The problem space is not simple. Signed firmware is a tool that can help with the problem if it used correctly to validate supply chain. Having every controller in the system validate signed firmware is not the way forwards because a signed firmware does not mean it the correct and current version. You have to look a xbox hacking on this one where people to play not approved games are using Microsoft signed code just old version with known flaws.
Validation of what firmware you are using is more important than any of them being signed. Validation that you are using the most current with the min flaws can be done by simply checking the firmwares against a checksum list attacker cannot mess with.
Signing firmware does not equal a full blown Validation system. Validation system can using signing as extra feature to check supply line but it does not require signing of firmware to be solid wall attacker cannot get past.
See why I give thumbs down. Signing is only icing on the cake of security. Proper validation of what being used is the cake. The cake is just fine with a defined shape without the icing but the icing is undefined shape. This is true for the signing icing and validation cake. The undefined shape of signing is what allowed attackers to use old versions of signed firmware.
Of course someone will say lets just make signed firmware that you cannot use old versions then you end up with users screwed over because new version of firmware has security fault and user cannot switch back to old version.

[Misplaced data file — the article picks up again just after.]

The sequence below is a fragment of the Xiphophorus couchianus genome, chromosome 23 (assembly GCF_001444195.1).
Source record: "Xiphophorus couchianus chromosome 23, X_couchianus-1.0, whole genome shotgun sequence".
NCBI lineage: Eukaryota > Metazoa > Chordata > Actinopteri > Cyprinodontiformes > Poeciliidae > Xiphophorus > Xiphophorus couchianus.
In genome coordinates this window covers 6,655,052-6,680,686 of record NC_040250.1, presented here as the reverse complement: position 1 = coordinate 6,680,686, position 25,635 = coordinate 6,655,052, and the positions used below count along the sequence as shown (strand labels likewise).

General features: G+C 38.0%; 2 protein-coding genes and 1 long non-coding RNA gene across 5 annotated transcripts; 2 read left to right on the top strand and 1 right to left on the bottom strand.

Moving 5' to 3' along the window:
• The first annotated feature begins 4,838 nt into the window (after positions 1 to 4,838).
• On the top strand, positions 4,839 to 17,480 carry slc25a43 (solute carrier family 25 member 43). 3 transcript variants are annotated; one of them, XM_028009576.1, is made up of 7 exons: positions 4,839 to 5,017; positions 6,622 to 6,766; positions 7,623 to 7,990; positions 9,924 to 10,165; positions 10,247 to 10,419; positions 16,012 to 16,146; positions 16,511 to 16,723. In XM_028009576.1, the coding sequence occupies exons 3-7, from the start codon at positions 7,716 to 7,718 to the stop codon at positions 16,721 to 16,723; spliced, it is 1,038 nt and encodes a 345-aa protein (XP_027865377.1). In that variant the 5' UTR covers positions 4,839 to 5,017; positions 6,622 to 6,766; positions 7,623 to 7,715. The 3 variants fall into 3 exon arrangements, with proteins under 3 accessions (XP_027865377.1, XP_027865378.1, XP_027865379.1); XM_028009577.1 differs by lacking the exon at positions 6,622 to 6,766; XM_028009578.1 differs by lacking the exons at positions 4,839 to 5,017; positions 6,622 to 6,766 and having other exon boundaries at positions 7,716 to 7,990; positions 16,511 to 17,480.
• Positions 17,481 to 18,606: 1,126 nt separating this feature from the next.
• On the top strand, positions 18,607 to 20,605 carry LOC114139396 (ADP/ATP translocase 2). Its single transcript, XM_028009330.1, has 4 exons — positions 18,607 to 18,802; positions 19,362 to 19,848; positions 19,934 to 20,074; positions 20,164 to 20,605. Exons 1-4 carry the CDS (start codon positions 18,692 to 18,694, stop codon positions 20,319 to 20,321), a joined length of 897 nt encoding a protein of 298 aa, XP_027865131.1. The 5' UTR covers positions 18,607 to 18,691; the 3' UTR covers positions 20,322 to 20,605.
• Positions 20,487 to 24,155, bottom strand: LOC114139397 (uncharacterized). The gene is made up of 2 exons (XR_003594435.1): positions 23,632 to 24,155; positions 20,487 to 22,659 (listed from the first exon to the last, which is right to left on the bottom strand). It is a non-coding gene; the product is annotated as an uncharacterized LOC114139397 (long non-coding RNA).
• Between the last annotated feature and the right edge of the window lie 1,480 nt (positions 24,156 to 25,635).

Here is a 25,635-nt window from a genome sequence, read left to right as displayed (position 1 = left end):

Firmware signing no matter how you look at it cannot ever fix the attacker problem completely and when it get close it starts harming the owner of the hardware.
Validation systems with lock firmware provided by controllers can 100 percent block the attacker without physical access exploiting included hardware in a device/computer without firmware signing as long as the firmware has no other flaws.
Yes validation systems can be design that the owner of a bit of hardware can physically access the hardware and disable them if there is some valid reason to-do so like repair/diagnostics.
Security is a very simple to get tunnel visioned and start going after so called silver bullets. Problem is as soon as you do that you are hurting self.
Validation is not without is flaws when it comes to functional security but for this problem space its the core question. Does the chosen method make sure you are using the Valid and Correct Firmware? Signed firmware fails to answer that question so is not complete solution instead is only a part that can help correct solution. Correct solution is a validation system that may or may not depend on signed firmware.
Remember signed does not equal valid. This is where lets sign the firmware falls in heap. Basics people faking checks and using valid signatures before computers really showed the fault of signed firmware as well. We have not learnt from history and we are lining up to repeat it.
Something critical here. Some of the hardware that is in usage using unsigned firmware has to be power cycled to change firmware by PCIe/USB… These bits of hardware already have the lock.
You could modify the PCI-e controller/usb controller that when powering up or power cycling a bit of hardware up that it validates the firmware attacker would not be able to exploit these devices even that they accept unsigned firmware. Yes this could well and truly frustrate an attacker they changed the firmware only to have the validation system on power cycle switch it back and log a issue.
Issue for the validation system is the standards of PCIe, USB… don’t include standard systems to write and read firmware. Yes the security by obscurity thing.
Thanks for the clarification. Very much appreciated.